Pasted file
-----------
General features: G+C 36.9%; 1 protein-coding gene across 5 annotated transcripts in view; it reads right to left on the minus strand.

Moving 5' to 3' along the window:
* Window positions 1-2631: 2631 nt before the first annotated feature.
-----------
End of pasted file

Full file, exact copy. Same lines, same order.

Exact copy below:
General features: G+C 36.9%; 1 protein-coding gene across 5 annotated transcripts in view; it reads right to left on the minus strand.

Moving 5' to 3' along the window:
* Window positions 1-2631: 2631 nt before the first annotated feature.